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Is your success good enough to last?

5 months ago 0 0 153

Summary: Being successful does not guarantee future success. Human biases impact how we research business success Success can breed ‘expectation’, rather than encouraging staying attuned to your customer Change happens, how are you going to adapt to stay relevant, valuable and fit to serve your customers at their new normal? Research in the 20th century focused on what makes a successful company ‘great’?  Business luminaries like Tom Peters and Jim Collins became ‘gurus’ of the business world by applying research to this exact question. The belief was that the things that make a great company can be distilled from examples of companies that have been successful. This led to a range of ‘business principles’ (like the hedgehog concept from Jim Collins) that became the fads of the late twentieth century management ethos. Years after the initial publications of these works, there was almost a sense of ‘glee’ from parts of

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Don’t waste your change efforts!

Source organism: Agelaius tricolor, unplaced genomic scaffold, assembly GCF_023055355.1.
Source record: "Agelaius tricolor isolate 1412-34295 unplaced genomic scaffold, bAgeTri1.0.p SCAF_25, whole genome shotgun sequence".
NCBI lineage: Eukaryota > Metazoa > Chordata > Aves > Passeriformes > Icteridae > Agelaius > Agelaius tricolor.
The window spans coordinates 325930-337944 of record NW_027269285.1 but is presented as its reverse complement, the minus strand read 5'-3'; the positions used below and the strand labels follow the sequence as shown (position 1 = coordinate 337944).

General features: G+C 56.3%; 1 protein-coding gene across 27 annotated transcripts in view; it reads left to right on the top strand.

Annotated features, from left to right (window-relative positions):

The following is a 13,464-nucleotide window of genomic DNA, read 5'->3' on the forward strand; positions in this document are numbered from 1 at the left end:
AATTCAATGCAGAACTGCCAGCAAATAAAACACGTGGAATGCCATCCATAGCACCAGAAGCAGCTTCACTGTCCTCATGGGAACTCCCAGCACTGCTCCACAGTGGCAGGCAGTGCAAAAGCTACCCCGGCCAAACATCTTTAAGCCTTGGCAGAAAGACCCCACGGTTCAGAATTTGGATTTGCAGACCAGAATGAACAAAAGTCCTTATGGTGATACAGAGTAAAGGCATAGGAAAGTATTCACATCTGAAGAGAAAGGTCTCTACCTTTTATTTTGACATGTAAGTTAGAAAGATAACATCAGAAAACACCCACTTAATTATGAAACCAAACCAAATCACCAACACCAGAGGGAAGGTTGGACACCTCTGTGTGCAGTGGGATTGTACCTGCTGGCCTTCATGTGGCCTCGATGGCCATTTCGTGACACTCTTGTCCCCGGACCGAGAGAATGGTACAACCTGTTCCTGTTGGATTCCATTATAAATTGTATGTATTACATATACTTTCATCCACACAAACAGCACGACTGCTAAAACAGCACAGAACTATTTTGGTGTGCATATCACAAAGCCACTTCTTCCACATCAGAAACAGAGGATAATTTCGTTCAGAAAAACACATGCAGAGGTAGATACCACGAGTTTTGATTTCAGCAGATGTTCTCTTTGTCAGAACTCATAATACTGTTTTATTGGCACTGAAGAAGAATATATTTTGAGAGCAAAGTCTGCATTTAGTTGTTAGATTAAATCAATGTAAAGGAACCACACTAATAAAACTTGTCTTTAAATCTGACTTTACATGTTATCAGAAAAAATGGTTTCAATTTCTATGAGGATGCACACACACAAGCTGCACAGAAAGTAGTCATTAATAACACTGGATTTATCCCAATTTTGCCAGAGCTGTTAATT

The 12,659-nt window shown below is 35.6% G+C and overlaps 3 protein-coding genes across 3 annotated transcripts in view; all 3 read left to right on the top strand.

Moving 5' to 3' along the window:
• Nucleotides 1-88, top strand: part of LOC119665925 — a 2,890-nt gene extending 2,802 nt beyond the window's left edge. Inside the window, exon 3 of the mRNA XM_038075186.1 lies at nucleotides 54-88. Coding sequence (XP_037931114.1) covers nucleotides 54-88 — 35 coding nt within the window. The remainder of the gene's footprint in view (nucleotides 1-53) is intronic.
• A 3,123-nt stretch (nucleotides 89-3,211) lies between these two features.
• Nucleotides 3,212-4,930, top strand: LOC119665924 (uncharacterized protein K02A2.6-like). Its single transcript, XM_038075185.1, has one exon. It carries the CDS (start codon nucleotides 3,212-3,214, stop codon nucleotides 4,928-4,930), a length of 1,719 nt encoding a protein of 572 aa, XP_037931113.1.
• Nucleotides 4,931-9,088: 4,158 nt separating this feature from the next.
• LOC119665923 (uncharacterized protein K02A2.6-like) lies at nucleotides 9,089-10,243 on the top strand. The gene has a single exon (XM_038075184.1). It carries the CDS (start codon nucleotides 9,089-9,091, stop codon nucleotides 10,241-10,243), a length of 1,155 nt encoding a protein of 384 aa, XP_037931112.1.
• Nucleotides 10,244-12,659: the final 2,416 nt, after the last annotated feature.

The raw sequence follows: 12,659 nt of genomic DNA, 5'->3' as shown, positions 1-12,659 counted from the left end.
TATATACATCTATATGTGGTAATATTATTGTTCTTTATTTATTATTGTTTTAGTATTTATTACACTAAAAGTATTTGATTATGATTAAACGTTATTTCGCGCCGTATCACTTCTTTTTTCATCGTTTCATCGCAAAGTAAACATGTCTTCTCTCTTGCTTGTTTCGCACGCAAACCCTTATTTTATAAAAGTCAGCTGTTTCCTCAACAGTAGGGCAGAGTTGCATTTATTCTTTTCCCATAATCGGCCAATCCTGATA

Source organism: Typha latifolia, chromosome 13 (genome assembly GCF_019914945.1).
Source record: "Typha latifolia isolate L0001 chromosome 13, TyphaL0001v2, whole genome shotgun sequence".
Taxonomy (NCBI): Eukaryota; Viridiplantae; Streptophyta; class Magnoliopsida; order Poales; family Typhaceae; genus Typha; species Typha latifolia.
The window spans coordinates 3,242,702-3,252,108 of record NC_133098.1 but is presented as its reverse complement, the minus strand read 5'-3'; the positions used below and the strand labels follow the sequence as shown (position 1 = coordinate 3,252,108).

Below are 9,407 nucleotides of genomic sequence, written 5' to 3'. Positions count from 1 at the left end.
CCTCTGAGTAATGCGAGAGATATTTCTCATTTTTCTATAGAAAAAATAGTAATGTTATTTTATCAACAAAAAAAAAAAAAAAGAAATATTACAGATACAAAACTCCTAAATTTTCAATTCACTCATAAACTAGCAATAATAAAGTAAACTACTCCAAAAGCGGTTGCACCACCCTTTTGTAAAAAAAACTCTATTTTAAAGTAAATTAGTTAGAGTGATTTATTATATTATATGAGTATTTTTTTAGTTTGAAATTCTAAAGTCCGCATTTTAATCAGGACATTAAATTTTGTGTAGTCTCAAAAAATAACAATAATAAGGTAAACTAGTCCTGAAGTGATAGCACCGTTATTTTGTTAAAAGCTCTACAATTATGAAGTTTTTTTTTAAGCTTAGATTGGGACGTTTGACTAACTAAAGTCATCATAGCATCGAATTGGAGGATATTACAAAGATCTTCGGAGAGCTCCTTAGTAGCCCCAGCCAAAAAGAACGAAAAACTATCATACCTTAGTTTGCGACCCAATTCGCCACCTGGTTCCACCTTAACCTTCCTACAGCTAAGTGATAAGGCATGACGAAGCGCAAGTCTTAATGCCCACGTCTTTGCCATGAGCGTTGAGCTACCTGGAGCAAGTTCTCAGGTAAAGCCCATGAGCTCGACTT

5 months ago 0 0 158

Any change requires effort Too much change often leads to change fatigue To drive meaningful and lasting change, efforts around learning and acting both have to occur Ensure that both ‘efforts’ are included to avoid wasted (and failed) change efforts   Personal or corporate change is always seen as ‘hard’.  It doesn’t have to be difficult, but it always will require effort to break out of the current status quo, experiment with new behaviours, and then practice them consistently to make them the new norm. When we go through rapid change, these efforts can be taxing.  Change fatigue often happens when the pace of change is too great and people don’t have the bandwidth or resources to invest the efforts into change processes. Deciding which changes that you face are important and necessary can be a great way to bring your focus and effort on the changes that you want

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Back to office or back to the future?

7 months ago 0 0 328

Summary: Return to workplace scenarios following COVID are loaded with challenges. Staff have new expectations, experiences and capabilities after being forced to work from home over the past 12 months A leader would benefit from taking a considered approach to getting staff back to the office, and use the opportunity to redefine the way work is performed. Opportunities also exist to build culture, enhance relationships and deepen staff commitment by doing it right. In Australia, we have done an outstanding job of suppressing the Coronavirus, allowing us to contemplate shifting to a post-pandemic footing. One of the big questions that is challenging businesses and business leaders is that of getting the staff back to the office after mandatory work-from-home scenarios. What should a leader consider as they make this assessment for their business?  Should back to the office be simply a return to the past, or should something more valuable